Do unethical journalists deserve to die?
By: M Bilal Lakhani
Have Pakistani journalists overthrown politicians and lawyers to become the most unethical and vilified public figures in the country today? When private news channels began mushrooming in the country 12 years ago, they were welcomed (ironically) like a military coup in Pakistan. At the time, the public wasn’t happy with the status quo i.e., getting all its news from one dominant state-owned broadcaster and welcomed the ability to choose and control their sources of news. Over a decade later, as the electronic media industry enters the cusp of adolescence, Pakistani public opinion has turned from a warm welcome to a cold and sometimes bloody reception.
This change in public attitudes comes at a particularly bad time for Pakistani journalists as they find themselves increasingly under fire from militants and extremists. Remember the horrific Sialkot mob-lynching of two young men in broad daylight a few years back? The Pakistani public is behaving like the bystanders in that mob-lynching today — standing silently and observing journalists die without rising to the occasion and stopping the mob from killing journalists in broad daylight. The worst part is that this isn’t classic Pakistani indifference at play. When you ask people to condemn violence and threats against journalists, they respond by raising the issue of unethical journalists and ‘money fueled’ journalism. Pakistani journalists should take a hint: you’re doing no one a favour by trying to report the truth. If you get shot in the process, most people are going to assume that you were an unethical reporter and deserved to die (or at least that your death wasn’t worthy of their active condemnation).
How did things go so wrong so quickly for the Pakistani media? There are many compelling critiques of Pakistani journalism: drunk on their newfound influence in society, journalists and media houses engaged in a race to the bottom to churn out sensational content for higher ratings and engaged in unethical reporting (let’s ignore for a second the Pakistani public’s role in rewarding sensational content with ratings and consumer eyeballs). Pakistani journalists blow things out of proportion; they take bribes from real estate magnates and shove cameras in front of mothers who have just lost their sons in a bomb blast. The Pakistani media only highlights bad news whereas the Indian media highlights good news about their country (India shining anyone?). If there’s violence in the country, the Pakistani people may or may not condemn the perpetrators of that violence, but they will always condemn the media coverage because it broadcasts gruesome images (read: reality) into their homes.
Pakistani journalists do need to raise their game and their ethical standards, but this shouldn’t be used to muddle the condemnation of violence against journalists in Pakistan. The problem with mixing these two issues i.e., unethical journalism and violence against journalists is that it creates a false cause and effect relationship between the two. If it was just the Pakistani public that couldn’t unconditionally condemn violence against journalists, one could explain this by understanding that they’re suffering from condemnation fatigue with so many things going so violently wrong in the country. But this phenomenon becomes more remarkable because even Pakistani journalists can’t bring themselves to unconditionally condemn violence against journalists. Pakistani journalists are scathing in their criticism of any journalist trying to bring attention to the issue of media freedom in the country: stop ‘romanticising’ the issue of press freedoms, we’re told, you’re working for a media conglomerate that cares more about money than journalism and (horror of horrors!) self-censors strategically when under physical threat.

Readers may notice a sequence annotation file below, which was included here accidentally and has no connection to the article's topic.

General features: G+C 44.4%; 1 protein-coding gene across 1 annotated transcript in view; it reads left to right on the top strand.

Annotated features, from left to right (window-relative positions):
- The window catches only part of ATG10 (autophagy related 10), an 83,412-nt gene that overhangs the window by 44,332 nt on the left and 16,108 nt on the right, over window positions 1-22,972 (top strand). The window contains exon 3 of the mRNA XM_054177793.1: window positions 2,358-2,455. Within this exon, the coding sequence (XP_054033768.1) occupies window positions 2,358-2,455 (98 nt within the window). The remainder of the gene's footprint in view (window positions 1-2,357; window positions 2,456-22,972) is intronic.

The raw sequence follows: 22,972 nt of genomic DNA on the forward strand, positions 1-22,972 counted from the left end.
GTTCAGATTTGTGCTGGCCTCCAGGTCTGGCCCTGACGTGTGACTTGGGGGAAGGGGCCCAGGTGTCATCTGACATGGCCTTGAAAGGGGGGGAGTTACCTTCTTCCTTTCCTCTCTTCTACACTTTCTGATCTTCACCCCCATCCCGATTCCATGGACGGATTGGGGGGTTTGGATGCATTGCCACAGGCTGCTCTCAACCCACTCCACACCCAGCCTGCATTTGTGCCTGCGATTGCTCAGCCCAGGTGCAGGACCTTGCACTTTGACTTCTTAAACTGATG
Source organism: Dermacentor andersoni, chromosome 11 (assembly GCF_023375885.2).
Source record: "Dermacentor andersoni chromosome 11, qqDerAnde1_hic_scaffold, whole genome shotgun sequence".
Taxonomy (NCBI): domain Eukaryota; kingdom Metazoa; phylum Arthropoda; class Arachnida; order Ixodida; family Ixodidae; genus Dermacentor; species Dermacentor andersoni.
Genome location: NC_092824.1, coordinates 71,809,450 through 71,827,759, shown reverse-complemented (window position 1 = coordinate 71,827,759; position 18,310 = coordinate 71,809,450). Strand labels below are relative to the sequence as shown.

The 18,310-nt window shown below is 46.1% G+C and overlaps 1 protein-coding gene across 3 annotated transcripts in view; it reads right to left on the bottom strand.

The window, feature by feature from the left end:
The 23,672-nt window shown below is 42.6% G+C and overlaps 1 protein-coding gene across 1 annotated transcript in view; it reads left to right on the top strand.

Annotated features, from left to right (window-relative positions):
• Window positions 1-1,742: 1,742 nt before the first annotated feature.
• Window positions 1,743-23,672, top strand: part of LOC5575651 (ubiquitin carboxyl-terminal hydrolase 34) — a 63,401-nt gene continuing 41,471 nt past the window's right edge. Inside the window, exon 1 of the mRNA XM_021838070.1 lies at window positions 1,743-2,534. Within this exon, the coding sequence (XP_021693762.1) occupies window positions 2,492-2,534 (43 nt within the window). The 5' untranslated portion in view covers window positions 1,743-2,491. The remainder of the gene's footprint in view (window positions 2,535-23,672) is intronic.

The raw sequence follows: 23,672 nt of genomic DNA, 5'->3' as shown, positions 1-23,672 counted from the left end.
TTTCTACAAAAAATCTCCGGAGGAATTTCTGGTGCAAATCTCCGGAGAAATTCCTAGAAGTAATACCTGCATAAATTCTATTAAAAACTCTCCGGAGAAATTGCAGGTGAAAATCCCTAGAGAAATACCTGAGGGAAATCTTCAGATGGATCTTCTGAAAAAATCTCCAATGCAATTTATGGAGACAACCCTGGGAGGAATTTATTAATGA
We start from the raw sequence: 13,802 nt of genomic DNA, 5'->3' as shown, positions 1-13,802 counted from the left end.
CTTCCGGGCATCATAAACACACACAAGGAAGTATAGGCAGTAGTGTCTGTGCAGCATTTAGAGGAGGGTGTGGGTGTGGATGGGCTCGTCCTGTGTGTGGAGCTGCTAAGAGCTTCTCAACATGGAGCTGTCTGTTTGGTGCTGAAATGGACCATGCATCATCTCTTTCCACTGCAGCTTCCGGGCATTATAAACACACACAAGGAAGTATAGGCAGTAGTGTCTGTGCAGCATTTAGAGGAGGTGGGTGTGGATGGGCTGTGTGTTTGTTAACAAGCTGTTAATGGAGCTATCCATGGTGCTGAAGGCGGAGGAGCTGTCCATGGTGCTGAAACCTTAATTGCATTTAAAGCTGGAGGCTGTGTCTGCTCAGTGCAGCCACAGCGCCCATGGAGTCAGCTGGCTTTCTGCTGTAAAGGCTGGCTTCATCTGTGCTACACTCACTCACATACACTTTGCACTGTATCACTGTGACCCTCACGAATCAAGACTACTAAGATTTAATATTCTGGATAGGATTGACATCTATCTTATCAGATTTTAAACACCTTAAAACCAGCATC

Can you imagine what would happen if people started condemning polio workers in the aftermath of attacks on them, instead of condemning the people attacking them? This isn’t about romanticising a cause. This is about calling a spade a spade. No one should have to self-censor — that’s the point of raising awareness about media freedoms — but when your team is under live fire, what choice do you have but to live to tell your story another day? Yes, media conglomerates are in business to make money, but there are plenty of ways to make money without putting your life at risk. It takes courage from all — owners, editors and journalists — to put out a newspaper every day in the face of constant threats and real violence, without protection from the government and an increasingly hostile reception from the Pakistani people. The Pakistani people need to get a grip: when a mirror (in this case, the media) broadcasts a reflection of your image back to you and you don’t like what you see, punching the mirror in response won’t make you feel any better.